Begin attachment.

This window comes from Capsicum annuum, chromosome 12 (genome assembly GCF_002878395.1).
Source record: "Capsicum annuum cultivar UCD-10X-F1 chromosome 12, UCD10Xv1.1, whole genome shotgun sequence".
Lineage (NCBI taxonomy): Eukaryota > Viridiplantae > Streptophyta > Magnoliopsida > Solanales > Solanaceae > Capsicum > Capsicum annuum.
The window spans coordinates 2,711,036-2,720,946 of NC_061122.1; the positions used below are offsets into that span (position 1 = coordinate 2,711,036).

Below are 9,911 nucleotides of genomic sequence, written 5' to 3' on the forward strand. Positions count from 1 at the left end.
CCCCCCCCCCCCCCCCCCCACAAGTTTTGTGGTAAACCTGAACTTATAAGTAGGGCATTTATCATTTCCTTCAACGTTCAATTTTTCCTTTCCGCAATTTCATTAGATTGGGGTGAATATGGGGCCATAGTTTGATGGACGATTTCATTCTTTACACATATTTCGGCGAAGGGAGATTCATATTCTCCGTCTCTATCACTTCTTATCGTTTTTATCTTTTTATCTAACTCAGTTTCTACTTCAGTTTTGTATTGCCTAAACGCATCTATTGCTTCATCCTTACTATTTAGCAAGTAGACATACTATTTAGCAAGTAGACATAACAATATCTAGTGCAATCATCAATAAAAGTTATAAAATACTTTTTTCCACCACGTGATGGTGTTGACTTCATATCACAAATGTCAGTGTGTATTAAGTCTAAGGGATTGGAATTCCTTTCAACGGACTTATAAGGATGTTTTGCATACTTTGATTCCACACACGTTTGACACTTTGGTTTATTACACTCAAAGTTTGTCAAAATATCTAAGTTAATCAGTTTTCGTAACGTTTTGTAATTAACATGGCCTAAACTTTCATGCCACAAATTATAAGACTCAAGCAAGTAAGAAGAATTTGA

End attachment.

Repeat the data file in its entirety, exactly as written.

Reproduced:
This window comes from Capsicum annuum, chromosome 12 (genome assembly GCF_002878395.1).
Source record: "Capsicum annuum cultivar UCD-10X-F1 chromosome 12, UCD10Xv1.1, whole genome shotgun sequence".
Lineage (NCBI taxonomy): Eukaryota > Viridiplantae > Streptophyta > Magnoliopsida > Solanales > Solanaceae > Capsicum > Capsicum annuum.
The window spans coordinates 2,711,036-2,720,946 of NC_061122.1; the positions used below are offsets into that span (position 1 = coordinate 2,711,036).

Below are 9,911 nucleotides of genomic sequence, written 5' to 3' on the forward strand. Positions count from 1 at the left end.
CCCCCCCCCCCCCCCCCCCACAAGTTTTGTGGTAAACCTGAACTTATAAGTAGGGCATTTATCATTTCCTTCAACGTTCAATTTTTCCTTTCCGCAATTTCATTAGATTGGGGTGAATATGGGGCCATAGTTTGATGGACGATTTCATTCTTTACACATATTTCGGCGAAGGGAGATTCATATTCTCCGTCTCTATCACTTCTTATCGTTTTTATCTTTTTATCTAACTCAGTTTCTACTTCAGTTTTGTATTGCCTAAACGCATCTATTGCTTCATCCTTACTATTTAGCAAGTAGACATACTATTTAGCAAGTAGACATAACAATATCTAGTGCAATCATCAATAAAAGTTATAAAATACTTTTTTCCACCACGTGATGGTGTTGACTTCATATCACAAATGTCAGTGTGTATTAAGTCTAAGGGATTGGAATTCCTTTCAACGGACTTATAAGGATGTTTTGCATACTTTGATTCCACACACGTTTGACACTTTGGTTTATTACACTCAAAGTTTGTCAAAATATCTAAGTTAATCAGTTTTCGTAACGTTTTGTAATTAACATGGCCTAAACTTTCATGCCACAAATTATAAGACTCAAGCAAGTAAGAAGAATTTGA